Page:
Re: Niagara Frontier Transportation Authority
Dear Members of the Erie County State Legislature Delegation:
I am writing concerning the Niagara Frontier Transportation Authority (NFTA) and their policies regarding Metro Bus services during the COVID-19 outbreak. I have a variety of concerns about the NFTA and how they are handling the COVID-19 situation and wanted to bring to your attention some of these matters. My concerns center around the NFTA’s handling of bus passenger congestion during the COVID-19 outbreak and concerns raises by passengers and operators alike, about limiting the number of riders on Metro buses to ‘essential riders’ to try and limit exposure and protect the passengers and bus operators.
I have sent two letters to the NFTA and have held two teleconference calls with the NFTA’s director of surface transportation and manager of grants. Regrettably, continuing a pattern established in 2018, Kimberley Minkel, the authority’s executive director refuses to respond directly to me, deferring to subordinates. Assemblywoman Monica Wallace has also contacted the NFTA directly to express her concerns on behalf of her constituents and the hard-working men and woman of the NFTA.
That being said, during my two cordial teleconference calls with NFTA managers, they have noted changes made to the bus service to address some, but not all, of my concerns. Effective now, buses have a twelve-foot barrier between the driver and riders, all drivers have masks and gloves, and per Governor Andrew M. Cuomo’s order, all riders are now required to cover their face. I thank the NFTA for taking action on these matters.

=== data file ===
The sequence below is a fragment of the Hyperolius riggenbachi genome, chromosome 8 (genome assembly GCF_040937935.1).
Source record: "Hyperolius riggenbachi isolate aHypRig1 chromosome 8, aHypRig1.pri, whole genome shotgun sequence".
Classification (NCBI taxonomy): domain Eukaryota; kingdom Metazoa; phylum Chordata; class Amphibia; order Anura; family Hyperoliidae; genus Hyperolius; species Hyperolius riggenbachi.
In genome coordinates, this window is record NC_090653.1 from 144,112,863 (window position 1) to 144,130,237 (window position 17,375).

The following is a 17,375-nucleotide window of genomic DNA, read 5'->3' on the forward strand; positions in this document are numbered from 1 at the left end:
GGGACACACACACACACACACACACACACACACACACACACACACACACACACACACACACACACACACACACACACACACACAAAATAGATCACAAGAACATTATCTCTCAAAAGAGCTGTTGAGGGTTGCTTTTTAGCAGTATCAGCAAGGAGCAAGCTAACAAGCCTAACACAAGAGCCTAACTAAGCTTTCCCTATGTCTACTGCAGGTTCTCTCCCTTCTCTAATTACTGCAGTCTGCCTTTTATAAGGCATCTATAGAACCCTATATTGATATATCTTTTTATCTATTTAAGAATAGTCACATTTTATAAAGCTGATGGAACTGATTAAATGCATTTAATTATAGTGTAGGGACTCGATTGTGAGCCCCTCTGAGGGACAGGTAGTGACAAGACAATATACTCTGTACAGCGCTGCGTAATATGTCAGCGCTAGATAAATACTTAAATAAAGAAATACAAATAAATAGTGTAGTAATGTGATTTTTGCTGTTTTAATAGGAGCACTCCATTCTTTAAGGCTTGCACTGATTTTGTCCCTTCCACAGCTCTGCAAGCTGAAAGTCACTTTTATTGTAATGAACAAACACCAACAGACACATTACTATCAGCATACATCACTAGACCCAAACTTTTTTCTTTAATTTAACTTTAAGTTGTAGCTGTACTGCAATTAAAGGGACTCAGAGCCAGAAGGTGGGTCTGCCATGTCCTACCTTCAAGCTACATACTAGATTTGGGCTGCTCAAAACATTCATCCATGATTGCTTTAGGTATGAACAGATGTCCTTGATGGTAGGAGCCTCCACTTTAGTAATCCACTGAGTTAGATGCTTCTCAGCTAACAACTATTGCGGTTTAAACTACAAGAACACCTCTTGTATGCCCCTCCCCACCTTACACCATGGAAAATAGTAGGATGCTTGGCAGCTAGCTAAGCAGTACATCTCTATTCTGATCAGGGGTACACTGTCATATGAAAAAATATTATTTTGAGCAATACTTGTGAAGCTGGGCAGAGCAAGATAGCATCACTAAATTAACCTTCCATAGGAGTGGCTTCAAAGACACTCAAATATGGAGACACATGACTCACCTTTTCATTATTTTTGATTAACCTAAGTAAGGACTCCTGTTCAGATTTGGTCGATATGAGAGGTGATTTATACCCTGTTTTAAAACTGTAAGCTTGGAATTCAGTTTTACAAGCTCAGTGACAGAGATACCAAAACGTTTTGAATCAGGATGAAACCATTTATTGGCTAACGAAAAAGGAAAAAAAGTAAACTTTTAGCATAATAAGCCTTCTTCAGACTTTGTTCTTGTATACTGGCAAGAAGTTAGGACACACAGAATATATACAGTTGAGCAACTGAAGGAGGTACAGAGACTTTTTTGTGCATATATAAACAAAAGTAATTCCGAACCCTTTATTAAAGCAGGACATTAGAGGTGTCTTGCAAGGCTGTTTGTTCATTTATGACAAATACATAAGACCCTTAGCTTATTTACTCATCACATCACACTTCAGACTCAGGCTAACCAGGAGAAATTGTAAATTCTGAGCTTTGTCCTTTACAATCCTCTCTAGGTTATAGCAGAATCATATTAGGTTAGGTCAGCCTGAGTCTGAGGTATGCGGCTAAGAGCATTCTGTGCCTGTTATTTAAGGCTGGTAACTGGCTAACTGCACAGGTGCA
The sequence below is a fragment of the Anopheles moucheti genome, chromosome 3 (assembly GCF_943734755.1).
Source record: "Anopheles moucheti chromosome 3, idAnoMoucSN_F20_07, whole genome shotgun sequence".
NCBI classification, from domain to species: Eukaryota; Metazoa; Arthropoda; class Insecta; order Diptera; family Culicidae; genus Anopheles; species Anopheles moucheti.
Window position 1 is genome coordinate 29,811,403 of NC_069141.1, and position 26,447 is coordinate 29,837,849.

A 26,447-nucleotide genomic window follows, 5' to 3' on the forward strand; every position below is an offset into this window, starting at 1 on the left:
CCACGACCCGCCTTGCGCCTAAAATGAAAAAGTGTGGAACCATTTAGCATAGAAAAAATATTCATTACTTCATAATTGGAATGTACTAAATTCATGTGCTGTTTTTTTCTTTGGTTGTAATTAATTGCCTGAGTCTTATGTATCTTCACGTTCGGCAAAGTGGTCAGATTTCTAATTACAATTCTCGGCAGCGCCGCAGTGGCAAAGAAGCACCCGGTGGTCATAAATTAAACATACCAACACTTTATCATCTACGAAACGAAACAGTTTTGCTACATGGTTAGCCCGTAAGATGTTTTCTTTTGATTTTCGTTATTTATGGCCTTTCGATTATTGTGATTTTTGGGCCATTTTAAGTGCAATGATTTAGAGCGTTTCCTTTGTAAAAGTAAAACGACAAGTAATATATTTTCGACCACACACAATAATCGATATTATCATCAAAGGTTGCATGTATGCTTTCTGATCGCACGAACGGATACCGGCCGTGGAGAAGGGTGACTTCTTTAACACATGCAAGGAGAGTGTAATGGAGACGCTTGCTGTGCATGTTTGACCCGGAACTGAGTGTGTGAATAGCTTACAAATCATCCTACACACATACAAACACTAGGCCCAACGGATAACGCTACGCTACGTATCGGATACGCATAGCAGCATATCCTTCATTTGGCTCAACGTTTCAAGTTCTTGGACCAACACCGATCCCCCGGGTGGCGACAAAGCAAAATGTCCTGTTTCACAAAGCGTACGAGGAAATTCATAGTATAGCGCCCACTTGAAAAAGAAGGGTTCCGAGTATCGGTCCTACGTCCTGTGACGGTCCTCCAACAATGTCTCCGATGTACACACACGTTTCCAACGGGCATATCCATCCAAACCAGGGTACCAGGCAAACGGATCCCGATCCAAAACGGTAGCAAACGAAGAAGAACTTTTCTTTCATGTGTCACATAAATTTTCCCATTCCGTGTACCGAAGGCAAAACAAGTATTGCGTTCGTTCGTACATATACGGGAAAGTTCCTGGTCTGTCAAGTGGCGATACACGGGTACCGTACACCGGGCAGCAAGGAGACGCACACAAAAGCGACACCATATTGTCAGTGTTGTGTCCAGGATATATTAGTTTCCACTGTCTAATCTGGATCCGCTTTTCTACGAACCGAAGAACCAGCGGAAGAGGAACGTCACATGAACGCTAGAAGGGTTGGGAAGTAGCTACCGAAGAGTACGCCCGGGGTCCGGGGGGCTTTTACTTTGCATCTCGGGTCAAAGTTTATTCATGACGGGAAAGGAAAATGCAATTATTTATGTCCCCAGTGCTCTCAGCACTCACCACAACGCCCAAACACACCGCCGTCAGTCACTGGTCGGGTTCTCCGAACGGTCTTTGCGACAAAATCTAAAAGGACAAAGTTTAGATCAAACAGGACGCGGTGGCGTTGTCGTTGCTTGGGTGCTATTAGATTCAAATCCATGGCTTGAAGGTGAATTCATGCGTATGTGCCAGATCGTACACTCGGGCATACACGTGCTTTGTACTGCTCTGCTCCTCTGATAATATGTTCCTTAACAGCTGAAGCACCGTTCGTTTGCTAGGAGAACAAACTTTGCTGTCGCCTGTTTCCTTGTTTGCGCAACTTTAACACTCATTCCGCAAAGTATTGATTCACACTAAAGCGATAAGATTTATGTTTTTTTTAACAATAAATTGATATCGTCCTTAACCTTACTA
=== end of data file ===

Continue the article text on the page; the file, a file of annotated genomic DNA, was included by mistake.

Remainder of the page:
I also want to address passenger safety. The one area where the NFTA has resisted further protective measures is addressing bus congestion. I have received reports of crowded buses where there is no effective way for passengers to engage in physical distancing. The NFTA has acknowledged these instances where ‘non-essential’ persons who are not essential employees or riding the bus to purchase food or medicine or attend a doctor appointment are on the buses and raising concerns.
I represent many individuals who are considered essential workers – grocery store clerks, janitors, home healthcare aides, and others – who rely completely on the NFTA to get to-and-from work and home every day. Just like the drivers, they need to be protected also.
I am asking the NFTA to limit the number of riders on a bus to 10 people. By limiting a bus to 10 passengers, this would allow for a barrier and distancing between passengers. The NFTA’s concern and opposition to this idea is that by setting a limit on the number of people on the bus, they will be forced to leave riders at the bus stop. However, there is a solution. On the most heavily traveled routes, the NFTA could have a so-called ‘chaser bus’ follow in order to pick up missed passengers.
I have also requested the NFTA place signage on every other seat indicating that this seat should be left empty to ensure there is a barrier between passengers. While it is impossible to maintain a six-foot distance between people on a bus, any barrier is beneficial to a rider’s safety. I also believe the messaging on the seat will reinforce the need to keep distance from each other.
Finally, I am calling on the NFTA Board of Commissioners and Ms. Minkel to join me on a bus ride on a heavily-trafficked bus route to experience the ride and situation facing NFTA passengers now.
I am hoping that through this letter, your offices can advocate for these changes and press the NFTA to take additional measures to promote rider safety, including essential workers and some of the most vulnerable members of our community.
Thank you in advance for your consideration of this request. I hope to hear from you concerning this matter.
April N.M. Baskin
Chair, Erie County Legislature
cc: Kimberley Minkel, Executive Director, NFTA
NFTA Board of Commissioners
Jeffrey Richardson, Amalgamated Transit Union Local 1342